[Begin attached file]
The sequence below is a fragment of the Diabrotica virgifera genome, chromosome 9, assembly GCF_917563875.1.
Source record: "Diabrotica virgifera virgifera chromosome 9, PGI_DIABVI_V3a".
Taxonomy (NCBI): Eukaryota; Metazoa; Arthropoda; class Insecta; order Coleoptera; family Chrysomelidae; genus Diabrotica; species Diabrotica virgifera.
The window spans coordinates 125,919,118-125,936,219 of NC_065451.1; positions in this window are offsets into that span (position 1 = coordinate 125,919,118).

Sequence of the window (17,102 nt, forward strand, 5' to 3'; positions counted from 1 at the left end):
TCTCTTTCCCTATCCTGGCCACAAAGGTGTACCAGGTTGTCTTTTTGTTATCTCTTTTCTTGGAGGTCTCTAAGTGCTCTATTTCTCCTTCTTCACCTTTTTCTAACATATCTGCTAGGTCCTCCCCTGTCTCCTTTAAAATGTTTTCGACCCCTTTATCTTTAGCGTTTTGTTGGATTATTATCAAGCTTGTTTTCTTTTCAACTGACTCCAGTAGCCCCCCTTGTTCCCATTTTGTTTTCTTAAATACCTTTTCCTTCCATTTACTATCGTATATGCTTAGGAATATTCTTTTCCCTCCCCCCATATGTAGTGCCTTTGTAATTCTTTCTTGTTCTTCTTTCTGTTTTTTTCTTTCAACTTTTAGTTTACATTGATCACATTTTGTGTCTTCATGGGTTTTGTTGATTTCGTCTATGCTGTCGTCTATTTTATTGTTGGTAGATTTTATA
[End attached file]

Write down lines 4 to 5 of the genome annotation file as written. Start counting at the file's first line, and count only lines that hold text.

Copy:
The window spans coordinates 125,919,118-125,936,219 of NC_065451.1; positions in this window are offsets into that span (position 1 = coordinate 125,919,118).

Sequence of the window (17,102 nt, forward strand, 5' to 3'; positions counted from 1 at the left end):